Colorado has started to develop a reputation for increasingly progressive political policies. While reactions to this liberalization may vary, no one can deny the potential for innovation alive in the Front Range. While I personally delight at our state’s inclination for adaptation, the action of others to capitalize on this gives me pause.
I’m talking, of course, about the proposed bill to require couples to take a marriage education course before wedding. The organization pushing the bill, Kids against Divorce, selected Colorado as the first state to try the bill. While I appreciate the recognition of our great state for its progressive ideals and the spirit of this bill, I still am not loving this proposed measure.
To put it plainly, this bill simply is too far of a reach into the lives of citizens. A government can encourage its people to educate themselves on what marriage entails and be prudent when pondering bearing children, but by no means can they mandate that couples take education courses before marriage. I appreciate that this organization wants couple to be better prepared before wedding or having children, but a government mandate is not the way to do it. The proposed Marriage Education Act would require new couples to take 10 hours of education courses, sometimes up to 30 if the bride or groom is remarrying. This is far too much time to require of spouses-to-be, and it’s ludicrous to expect people to be able to fit in 10 to 30 hours of marriage education in between their jobs, family, and all that goes into preparing for the actual wedding. Proponents of the bill say the purpose of the bill is to “Better prepare individuals going into marriage to fulfill their new roles as spouse and potentially as parent, to furthermore protect children given that marriage is the foundation of a family unit.” It’s one thing to help people better themselves, and it’s another when you force them to. One is honorable, the other is not.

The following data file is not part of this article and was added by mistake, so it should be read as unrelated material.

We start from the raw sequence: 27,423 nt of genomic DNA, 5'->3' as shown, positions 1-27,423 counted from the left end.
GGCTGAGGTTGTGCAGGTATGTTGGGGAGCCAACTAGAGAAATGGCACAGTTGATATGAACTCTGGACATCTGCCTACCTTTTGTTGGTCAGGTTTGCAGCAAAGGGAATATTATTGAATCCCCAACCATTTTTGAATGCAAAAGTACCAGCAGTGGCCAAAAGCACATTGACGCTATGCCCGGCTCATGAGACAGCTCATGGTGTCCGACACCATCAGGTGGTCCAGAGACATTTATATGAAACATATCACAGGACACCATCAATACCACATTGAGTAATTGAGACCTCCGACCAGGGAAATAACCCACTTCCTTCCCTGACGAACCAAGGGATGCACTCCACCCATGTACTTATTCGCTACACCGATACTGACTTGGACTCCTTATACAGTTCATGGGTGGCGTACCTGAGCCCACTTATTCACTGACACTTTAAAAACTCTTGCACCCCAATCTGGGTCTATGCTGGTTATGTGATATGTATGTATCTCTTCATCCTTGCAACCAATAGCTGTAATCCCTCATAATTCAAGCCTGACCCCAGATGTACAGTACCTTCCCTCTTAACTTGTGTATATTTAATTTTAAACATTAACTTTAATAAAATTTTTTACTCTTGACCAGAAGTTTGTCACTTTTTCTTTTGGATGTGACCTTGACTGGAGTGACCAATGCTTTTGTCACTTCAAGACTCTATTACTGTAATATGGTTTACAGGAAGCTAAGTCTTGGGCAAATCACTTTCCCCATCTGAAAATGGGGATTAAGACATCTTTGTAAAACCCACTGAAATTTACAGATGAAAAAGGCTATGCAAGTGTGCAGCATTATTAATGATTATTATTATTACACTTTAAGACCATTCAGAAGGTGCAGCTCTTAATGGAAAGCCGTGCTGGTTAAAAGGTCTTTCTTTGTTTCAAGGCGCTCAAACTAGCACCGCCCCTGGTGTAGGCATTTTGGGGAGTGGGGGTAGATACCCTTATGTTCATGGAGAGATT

Another problem I have with this bill is the way it’s approaching the problem. The organization promoting the bill, Kids Against Divorce, quoted a 2008 study that estimated that $112 billion of taxpayer money is spent each year on divorce and children born out of wedlock each year. There are many problematic elements here. First of all, the results of that study are very questionable in relation to the situation. Supposedly, $112 billion of tax money is spent annually on children born out of wedlock AND divorce? It seems unfair to lump those two categories together; I am certain far much more money is spent on children born outside of marriage than on divorce. Where does taxpayer money even come into play during divorce settlement? Secondly, to go off that point, how are marriage education classes going to curtail the problem of children born outside marriage? Children born outside of wedlock could be a legitimate problem, but marriage education classes are certainly not the best solution to tackle it. Indeed, additional sexual education or easier access to contraceptives would be a far better solution, and wouldn’t require intrusive government mandates to accomplish.
However, this isn’t a completely negative bill. The one aspect of the measure I like is a tax cut for couples who voluntarily complete continuing marriage education courses annually to “reduce the billions of dollars taxpayers spend annually on divorce” (which, again, is not a fair statement). I think this part of the bill is a completely fair way for the government to encourage couples to educate themselves about marriage and raising children. This would be a good way for Kids Against Divorce to work at curtailing divorce without upsetting the general public or alienating supporters. My only question would be if the tax break is large enough to offset the cost of the education courses. I would support this bill if it only consisted of this tax incentive. Unfortunately, it doesn’t.
This bill was a well-intentioned idea that ultimately will not pan out well for citizens. While marriage education is a good thing for couples to look into before wedding or raising a child, it is by no means something that should be mandated by the state. There are things that can be done to curb divorce, but invading the private lives of citizens is not one. If this bill makes it to ballots in the future, do not say yes.
Sean Kennedy is a freshman with no declared major who fails at writing snappy endings. Love and hate can be sent to email@example.com or @seanskenn on Twitter.
This bill is reaching too far into the lives of citizens
While there are positives and negatives to this bill, the negatives outweigh
Do not cast your vote for this, if it makes it to the ballot